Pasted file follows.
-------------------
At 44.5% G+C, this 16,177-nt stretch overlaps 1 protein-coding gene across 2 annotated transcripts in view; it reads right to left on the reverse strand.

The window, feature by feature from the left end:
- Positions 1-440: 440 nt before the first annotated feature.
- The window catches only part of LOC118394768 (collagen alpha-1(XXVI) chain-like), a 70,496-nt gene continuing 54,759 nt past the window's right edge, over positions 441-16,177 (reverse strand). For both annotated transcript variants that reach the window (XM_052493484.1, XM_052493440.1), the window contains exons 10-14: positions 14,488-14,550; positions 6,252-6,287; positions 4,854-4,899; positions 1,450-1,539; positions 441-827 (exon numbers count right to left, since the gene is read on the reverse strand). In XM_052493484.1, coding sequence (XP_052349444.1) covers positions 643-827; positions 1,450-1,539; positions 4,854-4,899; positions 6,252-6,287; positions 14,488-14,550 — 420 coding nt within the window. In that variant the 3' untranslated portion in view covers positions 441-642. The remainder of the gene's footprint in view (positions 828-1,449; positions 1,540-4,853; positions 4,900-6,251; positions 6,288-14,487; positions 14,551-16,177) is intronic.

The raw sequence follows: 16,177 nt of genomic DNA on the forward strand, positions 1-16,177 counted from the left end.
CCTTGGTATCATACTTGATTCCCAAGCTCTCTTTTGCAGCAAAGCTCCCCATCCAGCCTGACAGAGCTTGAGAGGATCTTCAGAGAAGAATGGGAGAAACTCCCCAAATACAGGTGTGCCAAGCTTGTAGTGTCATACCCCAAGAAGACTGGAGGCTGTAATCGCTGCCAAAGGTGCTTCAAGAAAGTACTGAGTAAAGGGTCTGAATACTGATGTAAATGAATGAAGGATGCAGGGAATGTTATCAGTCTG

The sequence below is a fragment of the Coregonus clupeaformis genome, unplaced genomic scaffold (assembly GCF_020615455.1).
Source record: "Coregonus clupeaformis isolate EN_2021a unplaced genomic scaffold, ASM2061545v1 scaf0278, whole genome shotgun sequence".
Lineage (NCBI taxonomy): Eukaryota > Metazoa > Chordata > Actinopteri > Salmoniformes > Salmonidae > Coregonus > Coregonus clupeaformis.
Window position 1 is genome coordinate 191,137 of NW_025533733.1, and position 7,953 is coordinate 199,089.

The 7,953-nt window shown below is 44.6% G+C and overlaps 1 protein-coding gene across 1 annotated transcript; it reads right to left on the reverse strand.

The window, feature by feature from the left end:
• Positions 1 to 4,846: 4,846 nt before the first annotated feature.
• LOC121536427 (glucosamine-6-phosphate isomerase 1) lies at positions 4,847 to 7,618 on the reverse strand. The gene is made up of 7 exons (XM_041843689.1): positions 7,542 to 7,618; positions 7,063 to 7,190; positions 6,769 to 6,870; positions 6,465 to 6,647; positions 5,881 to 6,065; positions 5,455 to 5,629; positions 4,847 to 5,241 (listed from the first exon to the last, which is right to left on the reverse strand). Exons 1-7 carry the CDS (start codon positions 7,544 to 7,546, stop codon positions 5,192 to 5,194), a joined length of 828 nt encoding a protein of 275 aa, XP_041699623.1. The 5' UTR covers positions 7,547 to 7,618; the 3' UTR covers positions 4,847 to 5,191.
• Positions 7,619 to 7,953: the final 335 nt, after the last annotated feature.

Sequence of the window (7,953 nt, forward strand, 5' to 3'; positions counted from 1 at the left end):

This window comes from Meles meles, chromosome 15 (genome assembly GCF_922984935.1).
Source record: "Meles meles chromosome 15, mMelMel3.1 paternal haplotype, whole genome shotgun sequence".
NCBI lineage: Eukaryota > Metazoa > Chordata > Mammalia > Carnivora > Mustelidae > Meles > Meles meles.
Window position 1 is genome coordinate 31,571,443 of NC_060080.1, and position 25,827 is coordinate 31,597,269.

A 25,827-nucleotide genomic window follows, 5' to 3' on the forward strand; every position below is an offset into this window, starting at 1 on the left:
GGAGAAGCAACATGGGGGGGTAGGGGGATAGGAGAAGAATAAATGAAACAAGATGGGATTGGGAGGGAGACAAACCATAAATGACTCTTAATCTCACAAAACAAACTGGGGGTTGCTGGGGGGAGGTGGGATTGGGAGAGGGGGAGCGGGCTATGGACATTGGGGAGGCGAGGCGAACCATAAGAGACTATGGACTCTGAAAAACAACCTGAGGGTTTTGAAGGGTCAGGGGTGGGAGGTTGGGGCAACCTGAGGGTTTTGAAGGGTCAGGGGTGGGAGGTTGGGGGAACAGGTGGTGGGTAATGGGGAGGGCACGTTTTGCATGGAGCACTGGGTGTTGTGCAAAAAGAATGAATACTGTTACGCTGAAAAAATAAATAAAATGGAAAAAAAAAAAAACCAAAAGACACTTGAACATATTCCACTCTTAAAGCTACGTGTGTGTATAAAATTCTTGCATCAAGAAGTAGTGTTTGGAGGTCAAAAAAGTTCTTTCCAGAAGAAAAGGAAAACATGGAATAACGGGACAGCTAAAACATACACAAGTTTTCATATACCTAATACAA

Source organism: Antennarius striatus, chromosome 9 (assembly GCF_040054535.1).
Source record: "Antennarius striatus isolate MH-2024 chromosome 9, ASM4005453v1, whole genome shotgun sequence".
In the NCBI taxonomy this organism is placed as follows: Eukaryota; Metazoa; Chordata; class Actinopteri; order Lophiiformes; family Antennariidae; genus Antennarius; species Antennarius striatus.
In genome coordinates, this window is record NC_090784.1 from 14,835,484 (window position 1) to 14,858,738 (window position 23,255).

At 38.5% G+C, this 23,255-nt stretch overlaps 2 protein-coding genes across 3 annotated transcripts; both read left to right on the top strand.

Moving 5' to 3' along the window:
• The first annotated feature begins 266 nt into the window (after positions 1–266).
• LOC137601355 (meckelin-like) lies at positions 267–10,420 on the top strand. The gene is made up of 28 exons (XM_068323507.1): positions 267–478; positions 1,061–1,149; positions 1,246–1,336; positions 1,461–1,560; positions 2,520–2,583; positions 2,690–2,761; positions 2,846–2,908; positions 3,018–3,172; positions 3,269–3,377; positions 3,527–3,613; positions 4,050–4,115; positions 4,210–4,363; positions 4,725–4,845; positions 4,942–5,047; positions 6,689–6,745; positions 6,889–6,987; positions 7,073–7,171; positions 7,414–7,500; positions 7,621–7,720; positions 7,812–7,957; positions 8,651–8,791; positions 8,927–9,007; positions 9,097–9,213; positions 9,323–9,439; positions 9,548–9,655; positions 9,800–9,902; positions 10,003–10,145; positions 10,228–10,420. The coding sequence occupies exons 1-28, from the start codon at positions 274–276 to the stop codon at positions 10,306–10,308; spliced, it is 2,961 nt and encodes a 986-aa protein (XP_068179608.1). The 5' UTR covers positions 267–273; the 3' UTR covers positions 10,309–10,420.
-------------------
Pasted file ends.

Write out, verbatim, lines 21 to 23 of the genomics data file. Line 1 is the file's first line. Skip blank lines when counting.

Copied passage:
A 25,827-nucleotide genomic window follows, 5' to 3' on the forward strand; every position below is an offset into this window, starting at 1 on the left:
GGAGAAGCAACATGGGGGGGTAGGGGGATAGGAGAAGAATAAATGAAACAAGATGGGATTGGGAGGGAGACAAACCATAAATGACTCTTAATCTCACAAAACAAACTGGGGGTTGCTGGGGGGAGGTGGGATTGGGAGAGGGGGAGCGGGCTATGGACATTGGGGAGGCGAGGCGAACCATAAGAGACTATGGACTCTGAAAAACAACCTGAGGGTTTTGAAGGGTCAGGGGTGGGAGGTTGGGGCAACCTGAGGGTTTTGAAGGGTCAGGGGTGGGAGGTTGGGGGAACAGGTGGTGGGTAATGGGGAGGGCACGTTTTGCATGGAGCACTGGGTGTTGTGCAAAAAGAATGAATACTGTTACGCTGAAAAAATAAATAAAATGGAAAAAAAAAAAAACCAAAAGACACTTGAACATATTCCACTCTTAAAGCTACGTGTGTGTATAAAATTCTTGCATCAAGAAGTAGTGTTTGGAGGTCAAAAAAGTTCTTTCCAGAAGAAAAGGAAAACATGGAATAACGGGACAGCTAAAACATACACAAGTTTTCATATACCTAATACAA

Source organism: Antennarius striatus, chromosome 9 (assembly GCF_040054535.1).